After 14 years as an engineer with Ford Motor Company, Dave Stefanic was let go by the company in June 2008. He and wife Cindi Stefanic and daughters Chelsea, 11, and Brooke, 9, left their home in Brownstown Township and moved to Spartansburg, South Carolina in January, where Dave has been hired as an engineer at Spartanburg Steel. Dave and Cindi grew up in Woodhaven and were high school sweethearts before getting married. Neither has ever lived outside of southeast Michigan. (John T. Greilick / The Detroit News)
Economic woes continued to force thousands of Michiganians to leave the state, leading the overall population to drop below 10 million for the first time since 2000, according to population estimates released Wednesday morning by the U.S. Census Bureau.
The July 1, 2009, population estimate shows the state lost an estimated 32,759 people, the fourth consecutive year the population fell. Only Maine and Rhode Island saw their population go down in the last year.
Michigan has been bleeding people since 2005, and at the heart of the decline has been the growing exodus of people moving out looking for work. The current estimate puts Michigan's population at 9,969,727, down from 10,002,486 in 2008. The state has seen a net loss of more than a half-million people to other states since 2001 -- a number that swamps the natural increase from a greater number of births than deaths.
For a number of years, the relative vibrancy of the nation's economy gave unemployed Michigan workers a chance to seek jobs in the Sun Belt and across the country. But with the rest of the nation fully consumed by the recession in 2008, some experts suspected there would be fewer opportunities for workers to flee Michigan.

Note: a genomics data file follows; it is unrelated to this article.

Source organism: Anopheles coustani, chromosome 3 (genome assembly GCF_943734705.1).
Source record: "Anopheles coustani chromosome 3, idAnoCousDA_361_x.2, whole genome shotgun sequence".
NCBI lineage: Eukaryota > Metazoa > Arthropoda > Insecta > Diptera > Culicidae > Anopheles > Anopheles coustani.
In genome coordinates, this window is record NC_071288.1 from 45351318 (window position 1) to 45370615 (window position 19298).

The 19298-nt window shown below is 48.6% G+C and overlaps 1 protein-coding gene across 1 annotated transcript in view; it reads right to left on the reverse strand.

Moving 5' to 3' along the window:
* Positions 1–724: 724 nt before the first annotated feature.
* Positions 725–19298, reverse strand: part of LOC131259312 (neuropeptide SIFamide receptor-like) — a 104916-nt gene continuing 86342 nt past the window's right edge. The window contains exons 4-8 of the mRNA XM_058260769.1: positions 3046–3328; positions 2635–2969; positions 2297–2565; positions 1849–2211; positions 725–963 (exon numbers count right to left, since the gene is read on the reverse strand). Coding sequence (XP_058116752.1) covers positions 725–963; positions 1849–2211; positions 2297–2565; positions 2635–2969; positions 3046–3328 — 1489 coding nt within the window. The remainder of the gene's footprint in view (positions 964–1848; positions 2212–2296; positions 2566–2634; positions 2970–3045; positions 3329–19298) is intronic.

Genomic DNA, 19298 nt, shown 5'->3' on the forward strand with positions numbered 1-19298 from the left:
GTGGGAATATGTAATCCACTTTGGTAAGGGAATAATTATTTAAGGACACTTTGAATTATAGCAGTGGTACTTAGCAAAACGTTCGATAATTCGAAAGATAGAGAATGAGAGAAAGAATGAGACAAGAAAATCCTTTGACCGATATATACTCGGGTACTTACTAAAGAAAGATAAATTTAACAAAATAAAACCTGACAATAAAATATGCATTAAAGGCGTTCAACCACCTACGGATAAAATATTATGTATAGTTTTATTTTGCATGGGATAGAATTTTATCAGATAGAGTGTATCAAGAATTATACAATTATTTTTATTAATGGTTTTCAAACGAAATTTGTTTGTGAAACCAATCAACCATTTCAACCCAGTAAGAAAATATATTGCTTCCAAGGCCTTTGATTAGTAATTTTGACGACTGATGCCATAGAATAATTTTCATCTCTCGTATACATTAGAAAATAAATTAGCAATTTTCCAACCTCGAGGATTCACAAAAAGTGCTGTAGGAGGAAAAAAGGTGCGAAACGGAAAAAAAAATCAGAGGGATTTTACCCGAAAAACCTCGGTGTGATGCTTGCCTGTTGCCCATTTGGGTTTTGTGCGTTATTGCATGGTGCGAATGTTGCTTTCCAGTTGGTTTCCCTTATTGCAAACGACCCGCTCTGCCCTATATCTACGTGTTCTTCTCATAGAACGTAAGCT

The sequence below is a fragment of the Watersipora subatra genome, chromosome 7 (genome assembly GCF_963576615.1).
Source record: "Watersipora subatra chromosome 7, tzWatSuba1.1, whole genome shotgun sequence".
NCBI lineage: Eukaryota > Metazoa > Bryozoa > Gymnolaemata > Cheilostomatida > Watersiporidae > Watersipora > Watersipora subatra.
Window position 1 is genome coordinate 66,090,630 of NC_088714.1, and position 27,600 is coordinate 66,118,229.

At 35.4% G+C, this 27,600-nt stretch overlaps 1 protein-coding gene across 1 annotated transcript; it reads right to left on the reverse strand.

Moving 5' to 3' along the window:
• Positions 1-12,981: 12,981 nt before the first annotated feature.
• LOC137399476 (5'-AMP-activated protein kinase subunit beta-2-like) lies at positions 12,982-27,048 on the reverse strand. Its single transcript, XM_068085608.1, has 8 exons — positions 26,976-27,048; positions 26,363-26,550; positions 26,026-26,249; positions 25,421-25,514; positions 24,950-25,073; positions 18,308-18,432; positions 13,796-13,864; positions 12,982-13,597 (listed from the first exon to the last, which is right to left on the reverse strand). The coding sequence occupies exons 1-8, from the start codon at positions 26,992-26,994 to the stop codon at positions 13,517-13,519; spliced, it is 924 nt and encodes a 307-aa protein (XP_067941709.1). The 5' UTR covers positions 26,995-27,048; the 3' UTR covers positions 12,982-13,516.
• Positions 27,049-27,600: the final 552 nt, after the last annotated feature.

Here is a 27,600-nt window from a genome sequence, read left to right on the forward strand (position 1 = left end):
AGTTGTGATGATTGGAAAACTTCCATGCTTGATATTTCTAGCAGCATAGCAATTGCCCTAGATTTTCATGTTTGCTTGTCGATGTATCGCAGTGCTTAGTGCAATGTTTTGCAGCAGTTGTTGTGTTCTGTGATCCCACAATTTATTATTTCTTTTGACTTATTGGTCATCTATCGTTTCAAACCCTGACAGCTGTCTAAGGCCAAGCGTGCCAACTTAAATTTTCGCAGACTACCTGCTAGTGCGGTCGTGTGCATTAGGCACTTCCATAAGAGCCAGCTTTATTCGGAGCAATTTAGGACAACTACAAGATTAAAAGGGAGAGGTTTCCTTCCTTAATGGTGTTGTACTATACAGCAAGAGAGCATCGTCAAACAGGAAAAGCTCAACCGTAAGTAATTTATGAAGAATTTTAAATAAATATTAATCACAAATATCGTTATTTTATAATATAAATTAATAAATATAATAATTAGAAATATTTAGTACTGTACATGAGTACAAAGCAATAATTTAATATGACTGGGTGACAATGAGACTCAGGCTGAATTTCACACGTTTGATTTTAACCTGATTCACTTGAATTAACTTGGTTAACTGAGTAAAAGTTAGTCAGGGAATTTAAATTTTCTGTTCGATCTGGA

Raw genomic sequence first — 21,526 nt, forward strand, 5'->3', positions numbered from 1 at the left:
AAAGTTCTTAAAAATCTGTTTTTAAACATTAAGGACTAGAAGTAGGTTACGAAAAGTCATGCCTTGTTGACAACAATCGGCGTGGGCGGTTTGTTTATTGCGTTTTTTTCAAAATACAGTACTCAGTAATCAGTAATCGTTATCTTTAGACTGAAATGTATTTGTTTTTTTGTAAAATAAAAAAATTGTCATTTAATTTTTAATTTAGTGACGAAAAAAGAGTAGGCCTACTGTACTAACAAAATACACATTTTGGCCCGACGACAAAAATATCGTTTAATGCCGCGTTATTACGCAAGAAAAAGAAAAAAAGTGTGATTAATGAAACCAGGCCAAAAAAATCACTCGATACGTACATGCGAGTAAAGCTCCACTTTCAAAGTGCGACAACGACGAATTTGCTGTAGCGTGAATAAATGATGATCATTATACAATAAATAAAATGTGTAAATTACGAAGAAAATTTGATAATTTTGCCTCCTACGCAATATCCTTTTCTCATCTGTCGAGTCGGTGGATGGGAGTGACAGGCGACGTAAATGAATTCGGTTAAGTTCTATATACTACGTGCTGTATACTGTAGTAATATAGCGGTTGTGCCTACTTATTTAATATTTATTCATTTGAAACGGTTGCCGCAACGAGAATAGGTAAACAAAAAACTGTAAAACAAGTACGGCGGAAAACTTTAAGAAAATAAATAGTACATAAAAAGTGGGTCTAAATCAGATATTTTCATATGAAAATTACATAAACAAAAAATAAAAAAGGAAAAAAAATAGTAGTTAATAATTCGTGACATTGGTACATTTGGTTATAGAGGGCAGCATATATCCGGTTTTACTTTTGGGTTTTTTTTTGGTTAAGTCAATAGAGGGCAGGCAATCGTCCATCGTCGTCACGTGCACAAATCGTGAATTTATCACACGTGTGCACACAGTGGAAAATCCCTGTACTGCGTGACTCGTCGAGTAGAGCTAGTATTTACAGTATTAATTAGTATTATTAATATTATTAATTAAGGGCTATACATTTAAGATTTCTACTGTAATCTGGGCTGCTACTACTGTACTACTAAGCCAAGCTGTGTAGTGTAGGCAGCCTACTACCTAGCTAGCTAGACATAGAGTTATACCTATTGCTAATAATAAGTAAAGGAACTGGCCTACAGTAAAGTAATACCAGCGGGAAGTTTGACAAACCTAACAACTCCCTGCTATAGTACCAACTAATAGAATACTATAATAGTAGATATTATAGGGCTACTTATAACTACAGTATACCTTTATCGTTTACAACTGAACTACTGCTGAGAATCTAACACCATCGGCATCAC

But the estimates released Wednesday show that people still found ways to leave -- either for another job, retirement or education. Although the outmigration slowed, from an estimated 103,637 from 2007 to 2008 to 87,339 from 2008 to 2009, it still pulled the state's population into the negative.
At current trends, Georgia's population -- growing at a steady clip for years -- could pass Michigan as early as next year to become the eighth largest state in the country. Florida was the last state to surpass Michigan, back in 1979.
Xuan Liu, manager of SEMCOG's data center, said Michigan's migration trend could actually pick up after the nation recovers. He said the state has lost thousands of manufacturing jobs in the last few years that are unlikely to return. That will force people to find other work, become entrepreneurs or "go other places to find jobs."
"I think it's very likely we're going to see more people leave," he said.
The impact from outmigration is marked: It lowers the state tax base and puts additional strain on state and local resources. And it puts additional pressure on an already soft housing market, he said.
The nation's population rose roughly 2.6 million people over the year, an increase of 0.9 percent. Texas had the largest gain, adding another 466,000 people, or 2 percent.
The estimate is the last before next year's official decennial census. The Census Bureau makes the estimates based on birth and death records, Medicare information and IRS tax filings.